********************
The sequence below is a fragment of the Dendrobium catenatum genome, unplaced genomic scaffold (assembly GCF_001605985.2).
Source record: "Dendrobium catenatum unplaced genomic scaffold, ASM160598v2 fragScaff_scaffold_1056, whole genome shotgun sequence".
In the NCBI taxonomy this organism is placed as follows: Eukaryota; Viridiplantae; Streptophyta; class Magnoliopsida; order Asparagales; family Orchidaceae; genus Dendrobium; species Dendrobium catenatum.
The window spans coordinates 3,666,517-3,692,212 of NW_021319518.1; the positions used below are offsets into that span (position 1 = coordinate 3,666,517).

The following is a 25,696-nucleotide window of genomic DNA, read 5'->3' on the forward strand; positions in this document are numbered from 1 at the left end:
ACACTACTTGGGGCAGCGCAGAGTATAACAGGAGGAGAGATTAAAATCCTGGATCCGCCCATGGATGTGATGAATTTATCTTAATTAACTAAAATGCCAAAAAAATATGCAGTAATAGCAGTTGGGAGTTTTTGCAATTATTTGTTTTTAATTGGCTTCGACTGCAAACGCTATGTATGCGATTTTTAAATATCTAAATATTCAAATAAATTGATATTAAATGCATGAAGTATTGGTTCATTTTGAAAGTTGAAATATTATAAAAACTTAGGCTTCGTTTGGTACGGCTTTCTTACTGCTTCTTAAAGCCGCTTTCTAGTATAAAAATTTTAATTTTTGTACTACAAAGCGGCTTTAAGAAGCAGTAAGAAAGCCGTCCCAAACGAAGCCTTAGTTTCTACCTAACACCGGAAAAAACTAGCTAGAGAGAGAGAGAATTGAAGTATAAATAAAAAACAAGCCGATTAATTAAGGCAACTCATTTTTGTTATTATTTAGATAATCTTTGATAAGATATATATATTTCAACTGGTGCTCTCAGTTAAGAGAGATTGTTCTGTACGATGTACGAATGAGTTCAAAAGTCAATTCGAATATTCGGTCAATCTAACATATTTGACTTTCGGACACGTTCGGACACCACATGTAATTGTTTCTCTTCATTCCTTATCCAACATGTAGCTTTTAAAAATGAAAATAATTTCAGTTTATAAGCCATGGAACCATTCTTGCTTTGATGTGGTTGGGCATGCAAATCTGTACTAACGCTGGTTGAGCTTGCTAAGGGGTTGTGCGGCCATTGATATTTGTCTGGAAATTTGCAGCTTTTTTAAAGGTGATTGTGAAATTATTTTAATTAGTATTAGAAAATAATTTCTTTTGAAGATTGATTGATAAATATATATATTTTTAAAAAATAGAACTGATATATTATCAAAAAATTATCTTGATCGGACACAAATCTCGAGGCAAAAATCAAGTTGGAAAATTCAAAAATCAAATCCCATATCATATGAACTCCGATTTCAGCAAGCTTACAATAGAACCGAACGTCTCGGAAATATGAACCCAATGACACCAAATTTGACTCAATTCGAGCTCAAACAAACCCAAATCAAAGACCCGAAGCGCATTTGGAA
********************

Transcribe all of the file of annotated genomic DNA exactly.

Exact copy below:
The sequence below is a fragment of the Dendrobium catenatum genome, unplaced genomic scaffold (assembly GCF_001605985.2).
Source record: "Dendrobium catenatum unplaced genomic scaffold, ASM160598v2 fragScaff_scaffold_1056, whole genome shotgun sequence".
In the NCBI taxonomy this organism is placed as follows: Eukaryota; Viridiplantae; Streptophyta; class Magnoliopsida; order Asparagales; family Orchidaceae; genus Dendrobium; species Dendrobium catenatum.
The window spans coordinates 3,666,517-3,692,212 of NW_021319518.1; the positions used below are offsets into that span (position 1 = coordinate 3,666,517).

The following is a 25,696-nucleotide window of genomic DNA, read 5'->3' on the forward strand; positions in this document are numbered from 1 at the left end:
ACACTACTTGGGGCAGCGCAGAGTATAACAGGAGGAGAGATTAAAATCCTGGATCCGCCCATGGATGTGATGAATTTATCTTAATTAACTAAAATGCCAAAAAAATATGCAGTAATAGCAGTTGGGAGTTTTTGCAATTATTTGTTTTTAATTGGCTTCGACTGCAAACGCTATGTATGCGATTTTTAAATATCTAAATATTCAAATAAATTGATATTAAATGCATGAAGTATTGGTTCATTTTGAAAGTTGAAATATTATAAAAACTTAGGCTTCGTTTGGTACGGCTTTCTTACTGCTTCTTAAAGCCGCTTTCTAGTATAAAAATTTTAATTTTTGTACTACAAAGCGGCTTTAAGAAGCAGTAAGAAAGCCGTCCCAAACGAAGCCTTAGTTTCTACCTAACACCGGAAAAAACTAGCTAGAGAGAGAGAGAATTGAAGTATAAATAAAAAACAAGCCGATTAATTAAGGCAACTCATTTTTGTTATTATTTAGATAATCTTTGATAAGATATATATATTTCAACTGGTGCTCTCAGTTAAGAGAGATTGTTCTGTACGATGTACGAATGAGTTCAAAAGTCAATTCGAATATTCGGTCAATCTAACATATTTGACTTTCGGACACGTTCGGACACCACATGTAATTGTTTCTCTTCATTCCTTATCCAACATGTAGCTTTTAAAAATGAAAATAATTTCAGTTTATAAGCCATGGAACCATTCTTGCTTTGATGTGGTTGGGCATGCAAATCTGTACTAACGCTGGTTGAGCTTGCTAAGGGGTTGTGCGGCCATTGATATTTGTCTGGAAATTTGCAGCTTTTTTAAAGGTGATTGTGAAATTATTTTAATTAGTATTAGAAAATAATTTCTTTTGAAGATTGATTGATAAATATATATATTTTTAAAAAATAGAACTGATATATTATCAAAAAATTATCTTGATCGGACACAAATCTCGAGGCAAAAATCAAGTTGGAAAATTCAAAAATCAAATCCCATATCATATGAACTCCGATTTCAGCAAGCTTACAATAGAACCGAACGTCTCGGAAATATGAACCCAATGACACCAAATTTGACTCAATTCGAGCTCAAACAAACCCAAATCAAAGACCCGAAGCGCATTTGGAA